Monday, May 27, 2013

My Adventures in Optic Neuritis

(I really wanted to call this post "Optic Neuritis: Into Darkness" but Star Trek stole my title. Oh well.)

Much of this is very personal, but I've realized over the last few weeks that hard times are wasted if we don't make them into learning opportunities, and the things we learn are wasted to some extent if we don't share our knowledge. Hopefully I will learn something through this experience that will help me or someone else in the future.

On Wednesday, April 10, as I was driving down the road I remember noticing a slight pain in my left eye and thinking that if it didn't go away in a couple weeks I should probably see an eye doctor. I think maybe I had felt it for a couple of days by then and was just realizing that it wasn't going away, but I'm not sure.  Pain is really too strong of a word. It was more like a very slightly uncomfortable feeling when I looked too far to the side.  I also had a feeling that my eyes were seeing two different things but I kept closing one eye then the other and I couldn't tell a difference. I figured it was a sign of aging eyes and didn't worry too much about it.
By Friday the sense of seeing two different things was stronger but I still couldn't tell the difference between my eyes. On Saturday I was walking across the lawn, covering first one eye then the other, again looking for the difference. This time I saw a small shadow in my vision with my left eye, just a small darker spot to the left of my center of vision. Funny how medical problems always happen on weekends! I called the doctor and together we decided it didn't warrant an expensive trip to the ER and I was told to call the ophthalmologist first thing Monday morning and make an appointment.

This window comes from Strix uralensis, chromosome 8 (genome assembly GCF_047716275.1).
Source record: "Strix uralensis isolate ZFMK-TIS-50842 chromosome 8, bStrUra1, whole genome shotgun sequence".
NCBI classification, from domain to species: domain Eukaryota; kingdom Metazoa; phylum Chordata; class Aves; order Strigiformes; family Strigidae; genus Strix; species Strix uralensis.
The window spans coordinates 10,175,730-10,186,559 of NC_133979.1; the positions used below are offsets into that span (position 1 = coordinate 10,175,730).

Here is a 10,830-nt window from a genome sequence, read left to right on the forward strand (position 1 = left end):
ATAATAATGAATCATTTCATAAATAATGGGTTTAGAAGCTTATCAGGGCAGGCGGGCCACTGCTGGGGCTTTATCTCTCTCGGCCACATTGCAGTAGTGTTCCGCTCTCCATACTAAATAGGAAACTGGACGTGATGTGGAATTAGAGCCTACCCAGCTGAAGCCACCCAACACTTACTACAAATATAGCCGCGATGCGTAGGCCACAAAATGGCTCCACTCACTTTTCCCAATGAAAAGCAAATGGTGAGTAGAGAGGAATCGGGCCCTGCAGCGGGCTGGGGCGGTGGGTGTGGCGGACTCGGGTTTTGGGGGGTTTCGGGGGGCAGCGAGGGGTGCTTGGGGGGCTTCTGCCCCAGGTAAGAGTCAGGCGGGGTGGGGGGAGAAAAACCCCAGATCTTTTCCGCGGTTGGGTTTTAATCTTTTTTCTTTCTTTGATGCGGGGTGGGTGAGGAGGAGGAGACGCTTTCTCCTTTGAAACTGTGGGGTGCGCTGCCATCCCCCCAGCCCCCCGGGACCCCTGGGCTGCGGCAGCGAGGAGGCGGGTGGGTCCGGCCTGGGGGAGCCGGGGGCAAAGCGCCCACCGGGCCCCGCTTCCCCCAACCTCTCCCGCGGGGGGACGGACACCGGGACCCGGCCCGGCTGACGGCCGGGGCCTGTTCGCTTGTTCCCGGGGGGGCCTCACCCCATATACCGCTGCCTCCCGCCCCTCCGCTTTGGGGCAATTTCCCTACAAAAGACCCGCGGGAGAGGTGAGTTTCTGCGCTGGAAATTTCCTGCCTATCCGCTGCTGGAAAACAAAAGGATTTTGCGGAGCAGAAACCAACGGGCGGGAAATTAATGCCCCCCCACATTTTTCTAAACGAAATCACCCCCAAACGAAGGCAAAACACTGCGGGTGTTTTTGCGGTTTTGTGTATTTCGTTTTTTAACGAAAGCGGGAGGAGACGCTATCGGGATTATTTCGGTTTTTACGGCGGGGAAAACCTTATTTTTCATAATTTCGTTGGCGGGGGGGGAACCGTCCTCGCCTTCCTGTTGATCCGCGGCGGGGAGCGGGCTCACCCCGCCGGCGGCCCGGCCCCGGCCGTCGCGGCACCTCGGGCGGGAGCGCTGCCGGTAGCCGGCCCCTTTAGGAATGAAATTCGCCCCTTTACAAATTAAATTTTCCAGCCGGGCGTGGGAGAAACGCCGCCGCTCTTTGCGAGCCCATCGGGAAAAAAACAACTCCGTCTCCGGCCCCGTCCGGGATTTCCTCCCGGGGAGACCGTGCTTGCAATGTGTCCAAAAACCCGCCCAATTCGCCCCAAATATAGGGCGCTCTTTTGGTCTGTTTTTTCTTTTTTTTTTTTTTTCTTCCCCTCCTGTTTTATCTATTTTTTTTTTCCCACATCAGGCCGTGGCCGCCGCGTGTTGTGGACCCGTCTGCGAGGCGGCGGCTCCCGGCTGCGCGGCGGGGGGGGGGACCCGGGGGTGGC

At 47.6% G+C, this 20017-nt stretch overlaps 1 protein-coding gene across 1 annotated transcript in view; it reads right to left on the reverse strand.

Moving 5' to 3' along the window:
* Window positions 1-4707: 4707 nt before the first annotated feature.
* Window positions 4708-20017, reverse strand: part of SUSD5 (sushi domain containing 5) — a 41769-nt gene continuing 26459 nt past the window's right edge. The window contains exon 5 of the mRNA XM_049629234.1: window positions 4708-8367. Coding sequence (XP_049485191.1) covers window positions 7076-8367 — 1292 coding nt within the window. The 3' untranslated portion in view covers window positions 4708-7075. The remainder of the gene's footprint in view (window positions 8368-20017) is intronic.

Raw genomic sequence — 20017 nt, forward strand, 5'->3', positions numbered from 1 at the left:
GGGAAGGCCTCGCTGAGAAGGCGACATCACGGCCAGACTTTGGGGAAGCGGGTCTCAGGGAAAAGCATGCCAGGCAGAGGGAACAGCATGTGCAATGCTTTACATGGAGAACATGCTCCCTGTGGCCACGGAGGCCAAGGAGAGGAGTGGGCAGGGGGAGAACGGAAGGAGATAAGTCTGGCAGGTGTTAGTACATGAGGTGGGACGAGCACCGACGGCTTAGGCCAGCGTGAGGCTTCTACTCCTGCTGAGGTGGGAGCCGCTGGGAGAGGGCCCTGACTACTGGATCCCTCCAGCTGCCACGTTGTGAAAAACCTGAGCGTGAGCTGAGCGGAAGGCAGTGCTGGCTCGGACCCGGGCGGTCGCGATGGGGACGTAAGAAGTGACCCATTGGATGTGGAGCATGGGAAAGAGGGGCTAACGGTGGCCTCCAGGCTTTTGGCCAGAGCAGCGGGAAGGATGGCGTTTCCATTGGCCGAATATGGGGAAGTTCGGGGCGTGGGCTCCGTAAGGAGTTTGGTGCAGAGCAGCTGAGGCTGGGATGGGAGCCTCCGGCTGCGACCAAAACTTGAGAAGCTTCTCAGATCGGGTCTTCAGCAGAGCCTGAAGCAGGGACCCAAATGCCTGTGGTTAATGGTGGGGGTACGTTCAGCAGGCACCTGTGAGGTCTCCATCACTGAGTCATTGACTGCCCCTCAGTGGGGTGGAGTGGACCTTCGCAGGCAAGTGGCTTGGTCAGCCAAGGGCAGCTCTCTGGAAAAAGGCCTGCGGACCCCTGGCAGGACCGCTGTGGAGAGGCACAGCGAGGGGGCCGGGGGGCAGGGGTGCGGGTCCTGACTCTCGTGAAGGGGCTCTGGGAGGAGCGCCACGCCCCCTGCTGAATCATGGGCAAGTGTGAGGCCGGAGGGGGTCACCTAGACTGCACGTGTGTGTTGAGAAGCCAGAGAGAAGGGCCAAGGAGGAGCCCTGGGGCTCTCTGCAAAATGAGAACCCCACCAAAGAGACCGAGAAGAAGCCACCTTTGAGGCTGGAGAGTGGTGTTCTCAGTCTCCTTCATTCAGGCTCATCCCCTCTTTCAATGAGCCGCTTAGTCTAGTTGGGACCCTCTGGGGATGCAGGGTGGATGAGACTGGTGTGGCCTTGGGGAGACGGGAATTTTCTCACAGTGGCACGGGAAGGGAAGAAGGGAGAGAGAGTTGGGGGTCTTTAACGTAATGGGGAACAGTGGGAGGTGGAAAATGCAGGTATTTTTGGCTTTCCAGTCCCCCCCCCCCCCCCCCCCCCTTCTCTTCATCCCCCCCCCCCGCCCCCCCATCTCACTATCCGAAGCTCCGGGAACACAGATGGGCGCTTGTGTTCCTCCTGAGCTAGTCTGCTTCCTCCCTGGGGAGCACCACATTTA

Sunday my vision was worse, the shadowy spot was bigger and looked like an area of fog on the left side of my vision. On Monday there was a thick oblong fog reaching from the left almost to the center of my vision and another thinner fog reaching in from the right. I saw the ophthalmologist that morning. First I went through a regular vision test. I could read the eye chart easily with my right eye. Then as I looked at it with my left eye I started to cry. I couldn't even see the left half of the chart. It wasn't that I couldn't make out the letters, it was as if they weren't even there, replaced by the thick grey fog.  My eyes were dilated, more tests, and the doctor said my eyes were totally fine and healthy. She asked me to come back in a couple hours for a visual field test.

The visual field test was long and boring: stare at a dot of light in the middle of a screen and press a button whenever a light flashed somewhere on the screen. The results, my right eye was normal and my left eye didn't see anything within the thickest part of the oblong fog. I got a printout of the results, but I could have drawn the picture for the doctor and saved us all the trouble of the test. She gave me the diagnosis, optic neuritis, and asked if I was available to see a neurologist in an hour when he had an opening. My day was about to get worse.